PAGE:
Stanford develops two low-cost, smartphone-enabled eye cameras

By Jonah Comstock
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stanford fundusResearchers at Stanford University have developed two new low-cost iPhone adapters for optical photography. In two papers recently published in the Journal of Mobile Technology in Medicine, first spotted by Medgadget, the researchers suggest that existing smartphone-connected ophthalmoscopes, like Welch Allyn's iExaminer are still larger and more complicated than necessary, especially for particular settings like rural areas or primary care clinics.

“A picture is truly worth a thousand words,” David Myung, an ophthalmology resident at Stanford and one of the authors said in a statement. “Imagine a car accident victim arriving in the emergency department with an eye injury resulting in a hyphema — blood inside the front of her eye. Normally the physician would have to describe this finding in her electronic record with words alone. Smartphones today not only have the camera resolution to supplement those words with a high-resolution photo, but also the data-transfer capability to upload that photo securely to the medical record in a matter of seconds."

Devices like iExaminer contain their own slit lamp and still require an ophthalmologist's training to use. The new devices, for viewing the front and back of the eye respectively, just use a small lens and an LED light, combined with the smartphone's built-in camera.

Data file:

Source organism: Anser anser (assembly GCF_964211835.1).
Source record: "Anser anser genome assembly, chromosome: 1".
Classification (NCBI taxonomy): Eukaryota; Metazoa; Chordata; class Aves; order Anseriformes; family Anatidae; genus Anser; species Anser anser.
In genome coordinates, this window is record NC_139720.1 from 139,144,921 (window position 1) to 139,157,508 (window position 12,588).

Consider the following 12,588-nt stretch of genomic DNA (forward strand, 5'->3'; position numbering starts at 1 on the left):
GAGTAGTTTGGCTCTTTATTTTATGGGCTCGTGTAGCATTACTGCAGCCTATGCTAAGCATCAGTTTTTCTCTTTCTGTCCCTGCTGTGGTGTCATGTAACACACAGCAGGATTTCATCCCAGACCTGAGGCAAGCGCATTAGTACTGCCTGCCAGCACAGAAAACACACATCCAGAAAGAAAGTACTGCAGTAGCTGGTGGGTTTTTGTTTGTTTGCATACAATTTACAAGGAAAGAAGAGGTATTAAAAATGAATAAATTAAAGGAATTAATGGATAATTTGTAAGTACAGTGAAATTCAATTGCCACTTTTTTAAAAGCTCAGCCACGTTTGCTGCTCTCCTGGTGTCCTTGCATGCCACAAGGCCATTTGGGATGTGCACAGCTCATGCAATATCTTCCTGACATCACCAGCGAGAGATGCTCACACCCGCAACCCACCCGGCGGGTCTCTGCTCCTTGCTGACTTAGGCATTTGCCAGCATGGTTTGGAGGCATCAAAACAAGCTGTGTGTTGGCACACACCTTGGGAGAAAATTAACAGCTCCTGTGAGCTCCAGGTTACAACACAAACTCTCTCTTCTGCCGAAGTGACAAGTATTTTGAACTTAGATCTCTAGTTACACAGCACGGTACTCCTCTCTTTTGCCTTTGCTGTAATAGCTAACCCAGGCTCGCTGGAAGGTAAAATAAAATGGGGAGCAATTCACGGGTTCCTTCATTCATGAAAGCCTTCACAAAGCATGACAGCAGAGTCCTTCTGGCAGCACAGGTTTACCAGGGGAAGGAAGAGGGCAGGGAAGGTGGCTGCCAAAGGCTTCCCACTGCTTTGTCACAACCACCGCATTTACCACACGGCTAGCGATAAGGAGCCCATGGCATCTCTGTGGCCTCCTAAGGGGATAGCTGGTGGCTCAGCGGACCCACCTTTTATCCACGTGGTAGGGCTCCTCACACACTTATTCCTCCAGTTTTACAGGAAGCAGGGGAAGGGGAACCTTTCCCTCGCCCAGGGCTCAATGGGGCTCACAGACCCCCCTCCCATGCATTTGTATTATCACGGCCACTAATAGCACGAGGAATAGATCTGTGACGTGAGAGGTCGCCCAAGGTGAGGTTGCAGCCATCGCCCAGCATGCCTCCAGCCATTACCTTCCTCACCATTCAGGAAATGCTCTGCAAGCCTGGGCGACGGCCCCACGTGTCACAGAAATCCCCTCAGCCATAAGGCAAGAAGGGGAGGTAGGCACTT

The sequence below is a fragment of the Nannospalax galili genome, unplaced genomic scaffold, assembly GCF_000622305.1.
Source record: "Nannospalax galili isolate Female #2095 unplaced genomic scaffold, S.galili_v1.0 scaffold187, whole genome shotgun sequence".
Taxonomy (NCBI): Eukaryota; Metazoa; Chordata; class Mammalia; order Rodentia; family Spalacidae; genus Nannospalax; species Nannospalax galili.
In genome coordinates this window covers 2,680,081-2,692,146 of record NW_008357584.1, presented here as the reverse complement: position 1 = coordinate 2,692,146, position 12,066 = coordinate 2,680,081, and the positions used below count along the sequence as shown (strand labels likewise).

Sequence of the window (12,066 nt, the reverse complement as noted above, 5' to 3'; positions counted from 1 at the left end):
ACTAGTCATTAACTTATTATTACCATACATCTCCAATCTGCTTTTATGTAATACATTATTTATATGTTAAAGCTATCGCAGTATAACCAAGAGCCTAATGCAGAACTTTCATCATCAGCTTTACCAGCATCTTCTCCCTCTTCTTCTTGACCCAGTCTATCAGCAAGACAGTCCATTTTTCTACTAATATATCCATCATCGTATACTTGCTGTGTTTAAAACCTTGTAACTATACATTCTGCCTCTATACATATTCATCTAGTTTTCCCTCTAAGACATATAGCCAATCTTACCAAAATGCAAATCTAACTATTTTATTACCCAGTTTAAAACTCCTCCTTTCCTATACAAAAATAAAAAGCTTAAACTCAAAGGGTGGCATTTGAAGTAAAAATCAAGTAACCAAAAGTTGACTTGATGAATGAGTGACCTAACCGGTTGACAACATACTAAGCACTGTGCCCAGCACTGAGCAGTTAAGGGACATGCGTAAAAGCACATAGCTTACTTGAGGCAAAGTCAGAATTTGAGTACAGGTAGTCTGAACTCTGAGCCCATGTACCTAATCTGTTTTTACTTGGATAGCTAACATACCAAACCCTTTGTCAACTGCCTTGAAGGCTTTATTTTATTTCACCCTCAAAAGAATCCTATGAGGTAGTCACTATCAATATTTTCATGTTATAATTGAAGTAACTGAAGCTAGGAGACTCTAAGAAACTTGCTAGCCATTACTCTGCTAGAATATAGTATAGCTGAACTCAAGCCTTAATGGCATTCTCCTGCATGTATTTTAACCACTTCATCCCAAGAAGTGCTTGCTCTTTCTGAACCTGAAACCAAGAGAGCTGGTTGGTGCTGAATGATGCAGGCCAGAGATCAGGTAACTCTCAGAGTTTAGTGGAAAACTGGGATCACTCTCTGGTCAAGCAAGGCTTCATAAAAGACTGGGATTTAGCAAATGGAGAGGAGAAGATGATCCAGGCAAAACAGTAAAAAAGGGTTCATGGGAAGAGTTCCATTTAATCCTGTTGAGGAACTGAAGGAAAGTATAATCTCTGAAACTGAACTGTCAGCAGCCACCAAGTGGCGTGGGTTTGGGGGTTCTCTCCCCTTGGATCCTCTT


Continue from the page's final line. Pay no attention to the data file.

The two papers cover the front of eye, or anterior, adapter and the back of eye, or fundus, camera respectively. The main difference between the two is the anterior camera can simply be held up to the eye, whereas the fundus camera has to be mounted a set distance from the patient's eye. The team developed a mount for the fundus camera that can be 3D printed, which brings the per unit cost down to $90 for the fundus camera, according to the researchers, and they're hoping to drive it down even lower. For the anterior adapter, the cost is less than $15.

stanford anteriorThe two published papers were feasibility studies, in which researchers developed the tools and demonstrated their cost and general effectiveness. Images were transmitted via Epic's EHR app Haiku, medical image sending app Medigram, or secure email. The next step will be to test the cameras' performance against standard of care optical cameras.

"Our ultimate goal is for this system to be usable by healthcare staff with minimal specialized training to remotely capture and share high quality retinal images in order to enhance healthcare provider communication," the researchers wrote in one study. "An example would be enabling a triage nurse to text a secure, reliable image to an ophthalmologist on-call. In future work, we plan to deploy subsequent generations of the adapter to non-ophthalmologists to determine the efficacy of smartphone-based photography for remotely triaging patients when access to an ophthalmologist is limited."